SAHS First Student Vet
S.A. Humane Society’s First Student Vet Opens Door to Promising Endeavor
An injured cat in need of a leg amputation. Dozens of spay/neuter surgeries. A dog’s stressful heartworm treatment. In the fast-paced world of the San Antonio Humane Society’s on-site clinic and operating room, all this and more was experienced in the course of just one day by veterinary student Ana Hodgson.
In a first-ever partnership, the SAHS welcomed Hodgson, a student at Western University of the Health Sciences in Pomona, California, for a month-long externship in hopes of sending a new veterinarian out into the field with the knowledge of what shelter animals and staff go through each day.
“We decided we wanted to have this program to foster good relationships between up-and-coming veterinarians and shelter work,” says SAHS staff veterinarian Dr. Courtney Hurst Bridgeman. “This will create good relationships with the next generation of veterinarians.”
Two more student veterinarians will follow Hodgson with externships at the SAHS in February 2011.
When Hodgson arrived in late August, she hit the ground running, shadowing and assisting Dr. Hurst Bridgeman. Over just a couple of weeks, Hodgson cut her spay surgery time from 1½ hours to 30-40 minutes.
“She’s making me feel more confident,” Hodgson says of Dr. Hurst Bridgeman. “She’s good at doing things fast and safely. She’s taught me to communicate with staff and to communicate with clients. That’s something you don’t learn in school. I never thought of a veterinarian as an educator, but she’ll sit down and explain it. That keeps disease down, because she takes time to educate.”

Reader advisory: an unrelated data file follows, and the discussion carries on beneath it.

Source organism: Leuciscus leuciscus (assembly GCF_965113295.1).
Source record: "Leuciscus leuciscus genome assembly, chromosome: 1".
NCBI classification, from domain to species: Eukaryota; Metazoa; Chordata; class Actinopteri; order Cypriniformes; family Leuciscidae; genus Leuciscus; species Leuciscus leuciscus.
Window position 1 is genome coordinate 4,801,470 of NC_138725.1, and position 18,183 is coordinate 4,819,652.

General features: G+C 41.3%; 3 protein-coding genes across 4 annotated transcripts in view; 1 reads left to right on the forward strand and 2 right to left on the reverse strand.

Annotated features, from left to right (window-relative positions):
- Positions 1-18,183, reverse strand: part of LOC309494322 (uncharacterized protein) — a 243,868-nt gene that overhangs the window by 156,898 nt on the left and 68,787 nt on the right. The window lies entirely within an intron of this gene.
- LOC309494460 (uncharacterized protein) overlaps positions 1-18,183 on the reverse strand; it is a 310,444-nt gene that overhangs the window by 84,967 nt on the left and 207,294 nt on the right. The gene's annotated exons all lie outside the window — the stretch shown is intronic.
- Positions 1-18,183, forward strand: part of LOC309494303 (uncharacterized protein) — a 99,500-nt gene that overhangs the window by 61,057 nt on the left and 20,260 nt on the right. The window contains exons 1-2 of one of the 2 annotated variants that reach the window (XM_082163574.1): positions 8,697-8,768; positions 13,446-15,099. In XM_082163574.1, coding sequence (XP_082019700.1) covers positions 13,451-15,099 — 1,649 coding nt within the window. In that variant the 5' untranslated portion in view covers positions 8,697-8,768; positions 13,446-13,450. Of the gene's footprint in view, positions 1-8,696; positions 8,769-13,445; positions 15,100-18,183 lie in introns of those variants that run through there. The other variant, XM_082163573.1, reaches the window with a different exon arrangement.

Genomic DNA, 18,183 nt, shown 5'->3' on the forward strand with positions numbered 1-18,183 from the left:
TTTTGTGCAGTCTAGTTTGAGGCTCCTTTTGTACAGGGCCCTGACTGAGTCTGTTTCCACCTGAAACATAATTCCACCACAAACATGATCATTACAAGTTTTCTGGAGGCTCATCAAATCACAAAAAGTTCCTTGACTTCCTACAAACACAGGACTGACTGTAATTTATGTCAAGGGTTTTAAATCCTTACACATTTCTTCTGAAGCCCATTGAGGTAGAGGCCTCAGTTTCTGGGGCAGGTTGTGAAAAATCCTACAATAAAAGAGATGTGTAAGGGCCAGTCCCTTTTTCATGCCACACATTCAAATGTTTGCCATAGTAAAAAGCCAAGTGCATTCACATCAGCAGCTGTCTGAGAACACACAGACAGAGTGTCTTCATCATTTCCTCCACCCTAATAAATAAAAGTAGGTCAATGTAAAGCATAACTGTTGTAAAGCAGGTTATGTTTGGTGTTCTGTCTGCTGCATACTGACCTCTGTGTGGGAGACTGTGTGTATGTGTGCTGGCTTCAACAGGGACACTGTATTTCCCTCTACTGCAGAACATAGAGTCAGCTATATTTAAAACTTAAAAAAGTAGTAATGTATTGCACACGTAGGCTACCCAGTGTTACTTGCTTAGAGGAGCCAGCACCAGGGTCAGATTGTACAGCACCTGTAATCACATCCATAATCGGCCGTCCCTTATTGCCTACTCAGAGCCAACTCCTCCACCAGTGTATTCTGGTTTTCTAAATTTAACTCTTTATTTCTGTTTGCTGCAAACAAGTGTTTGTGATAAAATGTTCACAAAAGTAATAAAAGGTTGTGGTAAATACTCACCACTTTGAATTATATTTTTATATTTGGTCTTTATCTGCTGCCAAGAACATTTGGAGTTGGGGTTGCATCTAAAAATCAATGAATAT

For the SAHS, this first externship was a success, says Director of Operations Cynthia Martinez. Hodgson was exposed to the challenges faced by a no-kill shelter in a city overwhelmed by companion-animal overpopulation. “We have a strong desire to cultivate interest in shelter medicine,” Martinez says.
Hodgson says she likes the idea of working on “herd health,” focusing on a population rather than an individual. “I feel like I’m doing something really good for the community every time I do a spay/neuter. I’m preventing an animal from being homeless.”
A native of Yonkers, New York, Hodgson says she’s wanted to be a veterinarian since age 6, when she used to bring home stray cats. By 12, she was cleaning kennels as a volunteer, and by 14, she was working as a stable girl. “Even insects—I love insects,” she says with a smile.
Today, she is a fourth-year vet student with three rescue animals of her own: a 4-year-old miniature Schnauzer named Binky; an FIV-positive cat named Marmalade; and a three-legged black-and-white mouse named Moo. Hodgson will take her board exams in November and graduate in May. She says she would love to go into a mixed-animal practice where she could treat farm animals as well as house pets.
Wherever she ends up, her month in the SAHS operating room left an indelible mark. “The most amazing thing is the number of surgeries they do here every day,” she says.
She will carry that knowledge with her when she enters the workforce. “Whether she decides to go into private practice or not, she’ll have a very well-rounded sense of what the shelter experience is,” says Clinic Supervisor Sara Phippen.
Though her time at the SAHS was short, she will be missed. “She is so compassionate,” says Phippen. “She is in touch with the animals. I will be very sad to see her go.”